Client: The Winnipeg Arts Council
Location: Winnipeg, MB, Canada
Completion date: 2020
The Winnipeg Arts Council
Wolfrom Engineering Ltd.
State Craft Architectural Fabricators
Carther Studio Team
Komatich Lighting Design
0812 Building Solutions
Chancellor Rapid Transit Station in Winnipeg, Canada, (Un)still Life with Spoked Wheels, has 2 parts. Pt.1 at the entry plaza (8ft. x 7ft. x 3ft.) and pt.2 at the base of a nearby rapid transit overpass (25ft. x 8ft. x 3ft.).
The glass and corten steel sculptures represent the iconic Red River cart, making a connection between a historic mode of transportation and a modern one.
The historic carts with their distinctive large spoked wheels, were designed and utilized by the Métis people to transport furs from Winnipeg to St. Paul, Minnesota.
The rust of the corten steel creates a link to the past. Glass, has exceptional optical qualities and a unique ability to modulate light and color.
Within the illuminated glass cylinders are color shifting dichroic film and moiré patterns. The dichroic film and moiré patterns create a perception of movement. This illusion is triggered by viewing them from different angles. The spoked wheel patterns appear to rotate, while an infinity symbol emerges from the center. The infinity symbol has long been used by the Métis people to represent themselves.
The glass cylinders are lit from within with LEDs. Viewers see colorful moiré effects. During the day, it reflects back certain colors. As night falls and the light changes, new colors appear.
The Red River cart was a major Métis innovation in transportation. The wheels of the cart were very large so they could roll easily over impediments and were readily removed when rivers had to be forged; effectively transforming the cart into a barge. The work explores this historic mode of transportation while being aware of the site’s current use for rapid transit.
To fit the context by utilizing the spoked wheel as a metaphor for both Métis culture and a modern rapid transit system.
To honor the community and embody the spirit of the Métis. Métis people are of mixed indigenous and European ancestry. They have too frequently been undervalued on their own land. This piece seeks to highlight their innovation, creativity and determination.
To stimulate the senses and arouse curiosity. The moiré patterns create a visual perception of movement within the stationary sculptures. This illusion is triggered by the viewers own movement and encourages them to playfully interact with the art.
To bring viewers a new experience of the two sites united with a singular concept, while responding to each with a slightly different approach.
To attract attention through a unique physical presence and start a conversation about what it is, what it represents and why it is there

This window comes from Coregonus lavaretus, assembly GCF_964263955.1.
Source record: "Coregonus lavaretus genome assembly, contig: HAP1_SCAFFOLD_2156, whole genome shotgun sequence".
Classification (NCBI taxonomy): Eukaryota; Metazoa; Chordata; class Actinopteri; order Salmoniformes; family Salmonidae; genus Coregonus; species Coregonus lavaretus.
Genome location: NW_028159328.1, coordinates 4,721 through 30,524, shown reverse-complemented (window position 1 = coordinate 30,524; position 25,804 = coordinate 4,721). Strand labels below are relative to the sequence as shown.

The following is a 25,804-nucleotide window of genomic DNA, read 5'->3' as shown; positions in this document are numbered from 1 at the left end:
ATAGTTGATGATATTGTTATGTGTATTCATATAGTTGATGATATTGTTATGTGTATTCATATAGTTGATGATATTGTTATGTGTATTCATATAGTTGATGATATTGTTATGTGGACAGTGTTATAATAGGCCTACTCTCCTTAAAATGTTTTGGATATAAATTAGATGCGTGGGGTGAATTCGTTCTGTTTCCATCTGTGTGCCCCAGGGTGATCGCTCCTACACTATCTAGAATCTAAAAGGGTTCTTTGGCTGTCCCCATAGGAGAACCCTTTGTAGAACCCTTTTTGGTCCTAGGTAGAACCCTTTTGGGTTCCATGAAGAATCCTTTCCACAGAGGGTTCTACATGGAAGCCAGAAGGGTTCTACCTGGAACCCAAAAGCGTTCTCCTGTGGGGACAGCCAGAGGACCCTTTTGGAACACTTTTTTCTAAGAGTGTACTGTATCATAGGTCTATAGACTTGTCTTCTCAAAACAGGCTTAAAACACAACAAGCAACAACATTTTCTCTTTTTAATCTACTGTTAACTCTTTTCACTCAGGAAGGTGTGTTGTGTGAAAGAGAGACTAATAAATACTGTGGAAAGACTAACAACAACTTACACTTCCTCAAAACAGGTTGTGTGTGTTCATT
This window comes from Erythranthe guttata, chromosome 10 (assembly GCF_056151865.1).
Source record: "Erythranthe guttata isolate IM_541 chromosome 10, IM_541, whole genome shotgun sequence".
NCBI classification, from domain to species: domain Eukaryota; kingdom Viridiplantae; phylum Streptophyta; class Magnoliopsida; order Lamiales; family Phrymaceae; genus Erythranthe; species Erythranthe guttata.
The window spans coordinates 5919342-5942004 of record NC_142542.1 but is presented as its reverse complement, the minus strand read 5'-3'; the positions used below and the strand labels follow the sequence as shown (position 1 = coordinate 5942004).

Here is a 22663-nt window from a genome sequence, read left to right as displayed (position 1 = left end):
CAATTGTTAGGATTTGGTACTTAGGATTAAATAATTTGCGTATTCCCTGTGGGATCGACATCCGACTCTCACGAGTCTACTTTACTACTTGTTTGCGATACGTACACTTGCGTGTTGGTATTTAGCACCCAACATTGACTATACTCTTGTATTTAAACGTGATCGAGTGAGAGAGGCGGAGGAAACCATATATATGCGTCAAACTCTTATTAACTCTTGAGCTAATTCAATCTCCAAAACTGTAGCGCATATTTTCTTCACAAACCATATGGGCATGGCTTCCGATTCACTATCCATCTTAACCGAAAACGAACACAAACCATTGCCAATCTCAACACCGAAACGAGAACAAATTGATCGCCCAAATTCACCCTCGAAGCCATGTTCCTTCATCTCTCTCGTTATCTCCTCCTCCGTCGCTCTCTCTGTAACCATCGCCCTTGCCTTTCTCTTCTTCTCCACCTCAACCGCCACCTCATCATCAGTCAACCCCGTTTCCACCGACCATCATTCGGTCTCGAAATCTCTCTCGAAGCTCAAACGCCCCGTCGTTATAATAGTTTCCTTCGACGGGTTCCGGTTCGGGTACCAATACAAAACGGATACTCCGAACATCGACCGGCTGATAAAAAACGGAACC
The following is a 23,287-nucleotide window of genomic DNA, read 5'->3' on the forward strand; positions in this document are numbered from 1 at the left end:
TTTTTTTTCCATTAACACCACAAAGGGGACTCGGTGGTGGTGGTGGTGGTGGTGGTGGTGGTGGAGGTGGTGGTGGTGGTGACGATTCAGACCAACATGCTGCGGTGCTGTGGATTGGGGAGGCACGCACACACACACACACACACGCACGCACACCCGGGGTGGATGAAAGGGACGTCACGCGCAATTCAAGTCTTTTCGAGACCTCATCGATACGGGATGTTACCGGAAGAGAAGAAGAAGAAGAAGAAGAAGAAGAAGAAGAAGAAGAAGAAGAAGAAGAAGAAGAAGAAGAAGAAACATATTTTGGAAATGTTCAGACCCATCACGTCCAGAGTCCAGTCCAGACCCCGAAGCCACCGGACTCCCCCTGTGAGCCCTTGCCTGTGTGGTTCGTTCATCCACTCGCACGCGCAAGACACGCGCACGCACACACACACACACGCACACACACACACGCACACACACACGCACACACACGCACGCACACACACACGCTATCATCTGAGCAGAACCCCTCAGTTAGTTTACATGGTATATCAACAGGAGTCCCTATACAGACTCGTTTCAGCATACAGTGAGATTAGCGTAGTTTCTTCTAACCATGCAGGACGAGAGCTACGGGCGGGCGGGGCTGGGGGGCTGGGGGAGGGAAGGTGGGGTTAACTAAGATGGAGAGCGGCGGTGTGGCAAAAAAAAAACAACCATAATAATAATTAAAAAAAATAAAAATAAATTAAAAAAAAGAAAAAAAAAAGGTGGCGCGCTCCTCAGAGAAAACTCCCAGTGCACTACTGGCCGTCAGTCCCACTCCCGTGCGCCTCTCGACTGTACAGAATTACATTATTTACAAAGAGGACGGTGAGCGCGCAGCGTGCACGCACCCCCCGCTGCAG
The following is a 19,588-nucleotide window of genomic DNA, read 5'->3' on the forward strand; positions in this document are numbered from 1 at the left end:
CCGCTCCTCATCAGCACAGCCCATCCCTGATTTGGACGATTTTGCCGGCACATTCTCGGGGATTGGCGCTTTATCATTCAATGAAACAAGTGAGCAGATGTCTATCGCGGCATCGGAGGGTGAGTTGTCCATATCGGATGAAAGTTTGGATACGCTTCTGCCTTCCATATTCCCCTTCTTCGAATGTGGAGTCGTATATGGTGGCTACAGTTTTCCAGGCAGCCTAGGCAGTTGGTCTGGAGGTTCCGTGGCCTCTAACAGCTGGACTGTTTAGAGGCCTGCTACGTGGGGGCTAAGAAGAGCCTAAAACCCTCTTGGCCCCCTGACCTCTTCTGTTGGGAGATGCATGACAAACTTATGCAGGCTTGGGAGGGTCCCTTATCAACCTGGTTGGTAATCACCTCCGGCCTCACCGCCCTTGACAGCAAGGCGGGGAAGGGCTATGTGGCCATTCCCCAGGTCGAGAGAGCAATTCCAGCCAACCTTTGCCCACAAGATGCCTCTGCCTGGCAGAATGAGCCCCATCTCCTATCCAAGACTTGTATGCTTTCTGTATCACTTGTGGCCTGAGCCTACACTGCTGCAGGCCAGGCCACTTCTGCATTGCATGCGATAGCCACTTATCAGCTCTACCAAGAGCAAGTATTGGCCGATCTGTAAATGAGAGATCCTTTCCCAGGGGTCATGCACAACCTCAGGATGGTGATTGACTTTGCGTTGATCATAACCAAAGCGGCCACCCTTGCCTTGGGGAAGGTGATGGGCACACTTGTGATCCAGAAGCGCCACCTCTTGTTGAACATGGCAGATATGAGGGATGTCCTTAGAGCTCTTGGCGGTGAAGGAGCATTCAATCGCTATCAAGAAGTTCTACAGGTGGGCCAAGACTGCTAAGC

Research the site and learn its history. Consult with the community.
Meet with the Winnipeg Arts Council to discuss the context. Meet with city planners and landscape designers.
Form the concept and create drawings
Work with digital 3-D modeler Evan Kallusky to create an interactive digital 3-D model of the sculptures and a working representation of the effects created by the dichroic glass and moiré patterns
Meet with Winnipeg Art council and stake holders to make a final presentation of the project
Select fabricators and collaborators:
Engineer – Jon Reid of Wolfrom Engineering Ltd.
Steel fabricators - State Craft Architectural Fabricators
Glass creation - Carther Studio team, Warren Carther, Dan Brown, Paul Gabrielle and Gareth Briggs
Lighting design – Blaine Komatich
Installers – Marco Gallo and 0812 Building Solutions
Create shop drawings
Have regular scheduled meetings with Winnipeg Arts Council and stake holders to discuss progress
Coordinate the steel fabrication and custom built LED panels with the creation of the glass. All processes overseen by Warren Carther
All collaborators begin the fabrication of various elements
Installation of pt.1 on the station plaza, March, 2020
Installation of pt.2 at the rapid transit overpass, July, 2020
The sculptures are highly interactive, particularly at the station plaza. Those that encounter the pieces are drawn in to have a closer look. They can playfully engage with the works looking at them from different angles and observing the optical effects. Looking deep into the glass cylinders, viewers we will see colorful moiré effects that change with different angles of view. Each of the glass cylinders is positioned to be at a height for various sized humans to be able to peer inside the glass components. During the day, the dichroic glass is in reflective mode and reflects back colorful diaphanous echoes of themselves laid over the spoked wheel image. The colors transition throughout the day and night and in various types of weather. The sculpture for the overpass is viewed from a different perspective. It is visible while passing by on bicycle or on foot but many viewers will see it as they pass by in vehicles. To address this, the work is large and bold to be viewed from a distance. It needed to be able to engage viewers while not being too distracting to drivers.